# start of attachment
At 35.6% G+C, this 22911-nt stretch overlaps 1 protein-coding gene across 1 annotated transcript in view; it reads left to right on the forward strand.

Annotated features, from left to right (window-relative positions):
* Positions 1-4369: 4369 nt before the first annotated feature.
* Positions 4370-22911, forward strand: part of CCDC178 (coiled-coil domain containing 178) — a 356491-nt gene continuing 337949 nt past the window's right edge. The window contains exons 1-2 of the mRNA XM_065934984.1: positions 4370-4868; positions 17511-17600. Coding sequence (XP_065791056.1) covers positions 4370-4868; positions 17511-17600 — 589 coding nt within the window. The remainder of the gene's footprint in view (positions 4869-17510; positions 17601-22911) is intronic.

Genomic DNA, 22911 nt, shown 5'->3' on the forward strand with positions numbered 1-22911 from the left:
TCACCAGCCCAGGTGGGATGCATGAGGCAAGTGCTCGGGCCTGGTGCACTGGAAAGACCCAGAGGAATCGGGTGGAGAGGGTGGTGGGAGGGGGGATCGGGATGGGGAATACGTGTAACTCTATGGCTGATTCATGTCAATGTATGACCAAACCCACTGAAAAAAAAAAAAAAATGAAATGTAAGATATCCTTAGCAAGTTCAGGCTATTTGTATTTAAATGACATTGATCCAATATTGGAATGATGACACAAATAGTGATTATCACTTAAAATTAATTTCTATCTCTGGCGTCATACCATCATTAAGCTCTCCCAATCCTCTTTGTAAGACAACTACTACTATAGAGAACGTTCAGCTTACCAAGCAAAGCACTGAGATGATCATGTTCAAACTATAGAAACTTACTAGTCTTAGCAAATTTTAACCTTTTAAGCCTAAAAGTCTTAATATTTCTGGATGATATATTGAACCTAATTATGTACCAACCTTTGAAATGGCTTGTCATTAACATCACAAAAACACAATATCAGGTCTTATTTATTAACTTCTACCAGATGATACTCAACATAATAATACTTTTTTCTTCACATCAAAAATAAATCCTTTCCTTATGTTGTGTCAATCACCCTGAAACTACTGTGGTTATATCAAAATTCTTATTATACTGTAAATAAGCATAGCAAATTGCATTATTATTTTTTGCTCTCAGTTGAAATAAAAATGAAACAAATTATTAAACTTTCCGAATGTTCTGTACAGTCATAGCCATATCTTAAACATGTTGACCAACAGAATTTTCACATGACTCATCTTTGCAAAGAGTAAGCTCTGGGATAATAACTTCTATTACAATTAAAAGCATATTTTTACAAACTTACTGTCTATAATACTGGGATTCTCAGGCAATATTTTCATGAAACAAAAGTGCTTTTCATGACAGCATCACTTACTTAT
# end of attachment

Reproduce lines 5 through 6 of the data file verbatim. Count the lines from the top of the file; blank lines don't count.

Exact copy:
Genomic DNA, 22911 nt, shown 5'->3' on the forward strand with positions numbered 1-22911 from the left:
TCACCAGCCCAGGTGGGATGCATGAGGCAAGTGCTCGGGCCTGGTGCACTGGAAAGACCCAGAGGAATCGGGTGGAGAGGGTGGTGGGAGGGGGGATCGGGATGGGGAATACGTGTAACTCTATGGCTGATTCATGTCAATGTATGACCAAACCCACTGAAAAAAAAAAAAAAATGAAATGTAAGATATCCTTAGCAAGTTCAGGCTATTTGTATTTAAATGACATTGATCCAATATTGGAATGATGACACAAATAGTGATTATCACTTAAAATTAATTTCTATCTCTGGCGTCATACCATCATTAAGCTCTCCCAATCCTCTTTGTAAGACAACTACTACTATAGAGAACGTTCAGCTTACCAAGCAAAGCACTGAGATGATCATGTTCAAACTATAGAAACTTACTAGTCTTAGCAAATTTTAACCTTTTAAGCCTAAAAGTCTTAATATTTCTGGATGATATATTGAACCTAATTATGTACCAACCTTTGAAATGGCTTGTCATTAACATCACAAAAACACAATATCAGGTCTTATTTATTAACTTCTACCAGATGATACTCAACATAATAATACTTTTTTCTTCACATCAAAAATAAATCCTTTCCTTATGTTGTGTCAATCACCCTGAAACTACTGTGGTTATATCAAAATTCTTATTATACTGTAAATAAGCATAGCAAATTGCATTATTATTTTTTGCTCTCAGTTGAAATAAAAATGAAACAAATTATTAAACTTTCCGAATGTTCTGTACAGTCATAGCCATATCTTAAACATGTTGACCAACAGAATTTTCACATGACTCATCTTTGCAAAGAGTAAGCTCTGGGATAATAACTTCTATTACAATTAAAAGCATATTTTTACAAACTTACTGTCTATAATACTGGGATTCTCAGGCAATATTTTCATGAAACAAAAGTGCTTTTCATGACAGCATCACTTACTTAT